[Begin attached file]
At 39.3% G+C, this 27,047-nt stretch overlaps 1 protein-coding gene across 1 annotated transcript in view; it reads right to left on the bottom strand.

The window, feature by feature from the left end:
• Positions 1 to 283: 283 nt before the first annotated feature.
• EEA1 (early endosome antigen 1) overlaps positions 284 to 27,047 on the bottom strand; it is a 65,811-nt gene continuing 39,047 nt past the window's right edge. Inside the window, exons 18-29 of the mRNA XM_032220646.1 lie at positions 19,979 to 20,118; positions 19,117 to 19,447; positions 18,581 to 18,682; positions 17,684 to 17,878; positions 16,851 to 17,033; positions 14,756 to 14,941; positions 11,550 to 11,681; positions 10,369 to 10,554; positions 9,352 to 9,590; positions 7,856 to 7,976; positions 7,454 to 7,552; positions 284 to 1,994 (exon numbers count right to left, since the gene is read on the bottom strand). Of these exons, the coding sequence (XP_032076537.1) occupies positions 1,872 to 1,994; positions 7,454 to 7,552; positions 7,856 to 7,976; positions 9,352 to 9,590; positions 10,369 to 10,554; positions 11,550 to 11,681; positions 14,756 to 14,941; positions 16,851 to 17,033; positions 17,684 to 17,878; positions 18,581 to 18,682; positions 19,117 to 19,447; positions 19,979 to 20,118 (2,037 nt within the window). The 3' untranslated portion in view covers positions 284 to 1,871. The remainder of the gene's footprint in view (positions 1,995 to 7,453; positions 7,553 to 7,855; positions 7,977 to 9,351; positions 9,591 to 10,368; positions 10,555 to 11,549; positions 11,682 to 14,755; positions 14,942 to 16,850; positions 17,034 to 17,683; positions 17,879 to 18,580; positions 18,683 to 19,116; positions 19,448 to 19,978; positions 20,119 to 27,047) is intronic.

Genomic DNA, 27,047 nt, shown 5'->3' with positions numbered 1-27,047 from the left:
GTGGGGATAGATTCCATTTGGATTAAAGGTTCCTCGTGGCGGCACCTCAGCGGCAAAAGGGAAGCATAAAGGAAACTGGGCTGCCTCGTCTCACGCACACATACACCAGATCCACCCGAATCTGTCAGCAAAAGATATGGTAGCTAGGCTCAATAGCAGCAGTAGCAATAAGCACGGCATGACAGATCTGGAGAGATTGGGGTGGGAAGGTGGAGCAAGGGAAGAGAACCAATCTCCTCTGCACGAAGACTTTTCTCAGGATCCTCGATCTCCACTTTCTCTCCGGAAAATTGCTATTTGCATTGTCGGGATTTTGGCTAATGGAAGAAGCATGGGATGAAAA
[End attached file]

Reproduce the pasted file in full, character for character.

At 39.3% G+C, this 27,047-nt stretch overlaps 1 protein-coding gene across 1 annotated transcript in view; it reads right to left on the bottom strand.

The window, feature by feature from the left end:
• Positions 1 to 283: 283 nt before the first annotated feature.
• EEA1 (early endosome antigen 1) overlaps positions 284 to 27,047 on the bottom strand; it is a 65,811-nt gene continuing 39,047 nt past the window's right edge. Inside the window, exons 18-29 of the mRNA XM_032220646.1 lie at positions 19,979 to 20,118; positions 19,117 to 19,447; positions 18,581 to 18,682; positions 17,684 to 17,878; positions 16,851 to 17,033; positions 14,756 to 14,941; positions 11,550 to 11,681; positions 10,369 to 10,554; positions 9,352 to 9,590; positions 7,856 to 7,976; positions 7,454 to 7,552; positions 284 to 1,994 (exon numbers count right to left, since the gene is read on the bottom strand). Of these exons, the coding sequence (XP_032076537.1) occupies positions 1,872 to 1,994; positions 7,454 to 7,552; positions 7,856 to 7,976; positions 9,352 to 9,590; positions 10,369 to 10,554; positions 11,550 to 11,681; positions 14,756 to 14,941; positions 16,851 to 17,033; positions 17,684 to 17,878; positions 18,581 to 18,682; positions 19,117 to 19,447; positions 19,979 to 20,118 (2,037 nt within the window). The 3' untranslated portion in view covers positions 284 to 1,871. The remainder of the gene's footprint in view (positions 1,995 to 7,453; positions 7,553 to 7,855; positions 7,977 to 9,351; positions 9,591 to 10,368; positions 10,555 to 11,549; positions 11,682 to 14,755; positions 14,942 to 16,850; positions 17,034 to 17,683; positions 17,879 to 18,580; positions 18,683 to 19,116; positions 19,448 to 19,978; positions 20,119 to 27,047) is intronic.

Genomic DNA, 27,047 nt, shown 5'->3' with positions numbered 1-27,047 from the left:
GTGGGGATAGATTCCATTTGGATTAAAGGTTCCTCGTGGCGGCACCTCAGCGGCAAAAGGGAAGCATAAAGGAAACTGGGCTGCCTCGTCTCACGCACACATACACCAGATCCACCCGAATCTGTCAGCAAAAGATATGGTAGCTAGGCTCAATAGCAGCAGTAGCAATAAGCACGGCATGACAGATCTGGAGAGATTGGGGTGGGAAGGTGGAGCAAGGGAAGAGAACCAATCTCCTCTGCACGAAGACTTTTCTCAGGATCCTCGATCTCCACTTTCTCTCCGGAAAATTGCTATTTGCATTGTCGGGATTTTGGCTAATGGAAGAAGCATGGGATGAAAA